Each auto-maintained dist-git branch tracks a branch in a source git repository. The source git branch should share a common git history with the upstream project branches if maintainer desires such functionality.
Each time the HEAD of the git source branch changes, a process is started to update dist-git to reflect those changes. This process may also be triggered manually via a tool. If the dist-git is not in an expected state (last commit is not from the bot), the bot should report such divergence.
Only the most recent signed commit is a candidate for pulling into dist-git.
Source code and patches are pulled from source git branch: * The source code is the git source branch itself. * The latest git tag of the git source branch is treated as the release. * It must be possible to ignore certain tag patterns. * Any commits after that tag in the git source branch are treated as additional patches to be distributed. * In order to turn it into an SRPM and include it into dist-git it may be automatically turned into a tarball via an archive command on its latest tag. * It must also be possible to use released tarballs from a project if available and necessary for a given dist-git repository, and layer patch files on top in dist-git.
Spec files are pulled from source:
* In the ideal case a spec file is maintained upstream in the same git
repository as the source code. This is similar to how many projects have a
* When upstream does not accept a spec file, it should be placed as an
additional commit in the source git branch, and carried as if it were a
* To allow trivial revert, review and merge workflows, the release number of
the spec file is automatically generated (eg: SuSE and OBS). The release
number should be present in the SRPM file name and contents.
%changelog in an SRPM is automatically generated from the commits in source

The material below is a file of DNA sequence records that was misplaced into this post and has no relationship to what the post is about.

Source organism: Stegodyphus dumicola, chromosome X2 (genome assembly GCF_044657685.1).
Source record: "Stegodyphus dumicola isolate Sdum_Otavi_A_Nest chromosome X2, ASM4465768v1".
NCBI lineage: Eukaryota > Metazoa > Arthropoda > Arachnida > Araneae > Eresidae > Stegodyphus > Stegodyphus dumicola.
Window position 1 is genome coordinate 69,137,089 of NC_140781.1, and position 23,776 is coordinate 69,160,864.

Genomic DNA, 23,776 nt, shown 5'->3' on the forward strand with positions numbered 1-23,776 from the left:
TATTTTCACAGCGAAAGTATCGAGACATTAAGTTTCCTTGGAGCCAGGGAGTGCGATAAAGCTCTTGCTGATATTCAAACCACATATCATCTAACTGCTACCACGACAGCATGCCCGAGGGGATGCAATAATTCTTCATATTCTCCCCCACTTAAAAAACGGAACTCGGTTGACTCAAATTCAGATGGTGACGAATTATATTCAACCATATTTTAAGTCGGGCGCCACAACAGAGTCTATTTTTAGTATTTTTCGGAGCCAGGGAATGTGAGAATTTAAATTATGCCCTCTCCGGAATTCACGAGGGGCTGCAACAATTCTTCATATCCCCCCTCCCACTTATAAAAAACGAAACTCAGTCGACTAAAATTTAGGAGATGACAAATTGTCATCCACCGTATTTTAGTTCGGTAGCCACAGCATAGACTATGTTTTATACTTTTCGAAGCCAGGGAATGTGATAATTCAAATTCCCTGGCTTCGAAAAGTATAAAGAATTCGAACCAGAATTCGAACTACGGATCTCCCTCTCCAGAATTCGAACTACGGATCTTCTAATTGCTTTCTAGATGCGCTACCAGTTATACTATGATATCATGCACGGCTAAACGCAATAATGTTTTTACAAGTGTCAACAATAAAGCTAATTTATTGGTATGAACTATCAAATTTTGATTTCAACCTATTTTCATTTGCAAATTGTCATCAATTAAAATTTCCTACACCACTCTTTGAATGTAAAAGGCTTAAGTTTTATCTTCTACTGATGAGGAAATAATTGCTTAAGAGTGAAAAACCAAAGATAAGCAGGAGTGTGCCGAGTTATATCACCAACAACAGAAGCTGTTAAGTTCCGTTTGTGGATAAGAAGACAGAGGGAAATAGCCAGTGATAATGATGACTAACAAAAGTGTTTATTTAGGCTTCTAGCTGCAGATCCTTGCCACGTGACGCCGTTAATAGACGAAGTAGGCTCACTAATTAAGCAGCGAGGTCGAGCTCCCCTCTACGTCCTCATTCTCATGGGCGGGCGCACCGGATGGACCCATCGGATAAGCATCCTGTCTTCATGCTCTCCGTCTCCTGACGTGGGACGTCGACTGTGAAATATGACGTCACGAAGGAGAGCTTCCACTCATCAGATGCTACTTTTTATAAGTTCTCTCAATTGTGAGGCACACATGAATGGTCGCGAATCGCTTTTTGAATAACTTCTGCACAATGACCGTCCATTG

git repository. Various techniques may be used to collapse history.
* Project specific tooling in the source git repo can be used to generate the
spec file (eg: as seen today in the kernel). We must provide reference
implementation of such script.
* A spec file can be auto-generated for new packages, and reviewed by a human,
who can do FIXUPs.
* See: https://github.com/clearlinux/autospec
Tests are pulled from source: * Components of the operating system have integration and acceptance tests. * In the ideal case these are maintained upstream in the given project. They are treated similar to source code. * When an upstream does not accept a test, it should be placed as an additional commit in the branch of the git source repository, and carried as if it was a patch. * Tests should be wrapped in such a way that anyone can easily (2 commands at most) execute them locally and iterate on them with good velocity. These tests need to pass in order the component to be included in a compose.
After a bot makes a change to dist-git it automatically triggers the koji build.
The build in koji is validated that it works with the rest of the operating system packages in that branches compose. If it does it is then tagged into the compose.
When validation fails, feedback goes back to the upstream project. At an absolute minimum the owner of the source git change. But it must be possible to send feedback to a minimal set of Git Forges (GitHub, GitLab, etc.).
Instead of configuring the bots globally, the bot entry points (configuration) should live in the dist-git repositories (or source-git). The entry points may contain package specific code and variables that can affect the bot implementation for that repository.
Manual activities take place on source git. Humans may be involved in: * Investigation of build, test, or packaging failures * Material changes to spec files * Material changes to test wrappers * Writing documentation that describe the new changes * Changes to packaging and delivery policy
We must get credentials for the bots to perform these activities. We must implement metering in the beginning to prevent bots going wild across the entire dist-git repository.
Any change to the bots must self-validate by comparing recent bot behavior on recently changed dist-git repositories, and seeing if they have similar behavior.
Specifications and Interfaces